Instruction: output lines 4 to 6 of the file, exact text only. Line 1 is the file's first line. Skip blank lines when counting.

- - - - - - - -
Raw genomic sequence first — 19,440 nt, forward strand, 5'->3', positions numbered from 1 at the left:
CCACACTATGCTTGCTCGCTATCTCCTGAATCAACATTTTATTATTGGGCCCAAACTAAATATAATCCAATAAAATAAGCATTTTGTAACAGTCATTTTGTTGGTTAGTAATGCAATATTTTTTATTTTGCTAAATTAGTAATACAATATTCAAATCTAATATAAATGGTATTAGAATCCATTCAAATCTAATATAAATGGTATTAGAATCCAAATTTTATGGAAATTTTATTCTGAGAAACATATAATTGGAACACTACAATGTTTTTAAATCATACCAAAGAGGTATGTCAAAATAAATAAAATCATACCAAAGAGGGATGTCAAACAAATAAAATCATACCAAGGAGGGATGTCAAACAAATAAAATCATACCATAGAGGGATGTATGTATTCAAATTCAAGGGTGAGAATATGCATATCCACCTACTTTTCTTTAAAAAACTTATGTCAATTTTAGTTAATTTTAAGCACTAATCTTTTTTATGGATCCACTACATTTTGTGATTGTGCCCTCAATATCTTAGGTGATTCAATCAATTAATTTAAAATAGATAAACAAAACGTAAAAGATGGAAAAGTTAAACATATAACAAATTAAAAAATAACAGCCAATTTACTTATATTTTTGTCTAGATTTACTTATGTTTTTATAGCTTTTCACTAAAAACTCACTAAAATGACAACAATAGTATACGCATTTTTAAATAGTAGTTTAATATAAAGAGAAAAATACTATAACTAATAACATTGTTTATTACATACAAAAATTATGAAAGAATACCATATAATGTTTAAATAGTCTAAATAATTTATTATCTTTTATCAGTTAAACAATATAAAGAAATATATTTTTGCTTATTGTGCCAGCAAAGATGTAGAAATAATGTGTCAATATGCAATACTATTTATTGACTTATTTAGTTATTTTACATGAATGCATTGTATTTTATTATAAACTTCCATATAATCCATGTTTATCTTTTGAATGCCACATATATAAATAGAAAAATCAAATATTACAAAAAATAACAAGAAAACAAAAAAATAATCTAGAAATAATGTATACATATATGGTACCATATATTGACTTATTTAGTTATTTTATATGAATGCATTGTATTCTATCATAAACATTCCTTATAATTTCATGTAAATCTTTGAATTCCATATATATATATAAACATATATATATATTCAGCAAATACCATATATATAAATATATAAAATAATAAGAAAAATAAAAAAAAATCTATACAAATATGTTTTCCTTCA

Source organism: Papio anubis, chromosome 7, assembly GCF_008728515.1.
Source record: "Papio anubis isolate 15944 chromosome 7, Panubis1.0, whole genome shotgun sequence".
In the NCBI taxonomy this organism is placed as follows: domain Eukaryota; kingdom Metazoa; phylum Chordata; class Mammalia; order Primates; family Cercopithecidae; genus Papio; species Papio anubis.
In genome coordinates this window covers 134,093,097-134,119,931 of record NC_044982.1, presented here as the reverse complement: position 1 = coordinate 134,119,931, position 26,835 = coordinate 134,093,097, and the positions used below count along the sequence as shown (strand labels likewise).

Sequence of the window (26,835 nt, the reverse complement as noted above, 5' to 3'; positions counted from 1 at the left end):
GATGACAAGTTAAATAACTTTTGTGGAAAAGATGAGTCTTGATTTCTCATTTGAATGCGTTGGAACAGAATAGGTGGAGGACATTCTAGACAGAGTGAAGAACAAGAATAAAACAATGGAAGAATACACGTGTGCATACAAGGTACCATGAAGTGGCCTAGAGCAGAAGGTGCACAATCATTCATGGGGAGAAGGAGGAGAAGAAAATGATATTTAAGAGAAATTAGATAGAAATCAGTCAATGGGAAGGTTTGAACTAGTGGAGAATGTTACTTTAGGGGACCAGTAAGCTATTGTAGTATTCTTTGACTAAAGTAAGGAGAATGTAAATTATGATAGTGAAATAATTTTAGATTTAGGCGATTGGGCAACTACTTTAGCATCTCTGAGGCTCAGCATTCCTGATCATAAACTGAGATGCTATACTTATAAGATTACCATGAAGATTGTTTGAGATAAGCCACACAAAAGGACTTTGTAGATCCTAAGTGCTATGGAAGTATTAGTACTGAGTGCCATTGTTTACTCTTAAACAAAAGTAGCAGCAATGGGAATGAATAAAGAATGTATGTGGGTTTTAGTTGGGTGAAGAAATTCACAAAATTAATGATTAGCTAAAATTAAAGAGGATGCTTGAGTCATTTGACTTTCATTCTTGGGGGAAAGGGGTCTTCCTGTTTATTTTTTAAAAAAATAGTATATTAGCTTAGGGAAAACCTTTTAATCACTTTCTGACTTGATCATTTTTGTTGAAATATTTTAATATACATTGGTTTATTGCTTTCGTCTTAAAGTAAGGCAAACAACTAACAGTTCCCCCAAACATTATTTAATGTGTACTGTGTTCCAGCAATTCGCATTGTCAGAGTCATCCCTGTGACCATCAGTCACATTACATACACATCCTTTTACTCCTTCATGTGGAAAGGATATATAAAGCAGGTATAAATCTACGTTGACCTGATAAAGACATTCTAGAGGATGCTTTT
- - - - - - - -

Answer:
Source record: "Papio anubis isolate 15944 chromosome 7, Panubis1.0, whole genome shotgun sequence".
In the NCBI taxonomy this organism is placed as follows: domain Eukaryota; kingdom Metazoa; phylum Chordata; class Mammalia; order Primates; family Cercopithecidae; genus Papio; species Papio anubis.
In genome coordinates this window covers 134,093,097-134,119,931 of record NC_044982.1, presented here as the reverse complement: position 1 = coordinate 134,119,931, position 26,835 = coordinate 134,093,097, and the positions used below count along the sequence as shown (strand labels likewise).